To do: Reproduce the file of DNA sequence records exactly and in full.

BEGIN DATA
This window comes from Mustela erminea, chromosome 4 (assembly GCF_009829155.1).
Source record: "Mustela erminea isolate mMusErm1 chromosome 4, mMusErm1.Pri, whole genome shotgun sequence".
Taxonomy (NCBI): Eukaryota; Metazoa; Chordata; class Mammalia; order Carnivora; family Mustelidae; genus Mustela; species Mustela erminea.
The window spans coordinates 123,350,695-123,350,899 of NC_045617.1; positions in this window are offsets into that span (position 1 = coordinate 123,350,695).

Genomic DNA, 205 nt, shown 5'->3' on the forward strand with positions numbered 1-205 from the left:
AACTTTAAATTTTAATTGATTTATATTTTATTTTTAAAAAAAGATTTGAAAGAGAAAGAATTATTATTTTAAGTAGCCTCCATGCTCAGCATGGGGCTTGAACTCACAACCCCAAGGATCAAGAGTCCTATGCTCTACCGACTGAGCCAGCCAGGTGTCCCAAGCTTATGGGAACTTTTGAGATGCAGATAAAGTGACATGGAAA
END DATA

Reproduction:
This window comes from Mustela erminea, chromosome 4 (assembly GCF_009829155.1).
Source record: "Mustela erminea isolate mMusErm1 chromosome 4, mMusErm1.Pri, whole genome shotgun sequence".
Taxonomy (NCBI): Eukaryota; Metazoa; Chordata; class Mammalia; order Carnivora; family Mustelidae; genus Mustela; species Mustela erminea.
The window spans coordinates 123,350,695-123,350,899 of NC_045617.1; positions in this window are offsets into that span (position 1 = coordinate 123,350,695).

Genomic DNA, 205 nt, shown 5'->3' on the forward strand with positions numbered 1-205 from the left:
AACTTTAAATTTTAATTGATTTATATTTTATTTTTAAAAAAAGATTTGAAAGAGAAAGAATTATTATTTTAAGTAGCCTCCATGCTCAGCATGGGGCTTGAACTCACAACCCCAAGGATCAAGAGTCCTATGCTCTACCGACTGAGCCAGCCAGGTGTCCCAAGCTTATGGGAACTTTTGAGATGCAGATAAAGTGACATGGAAA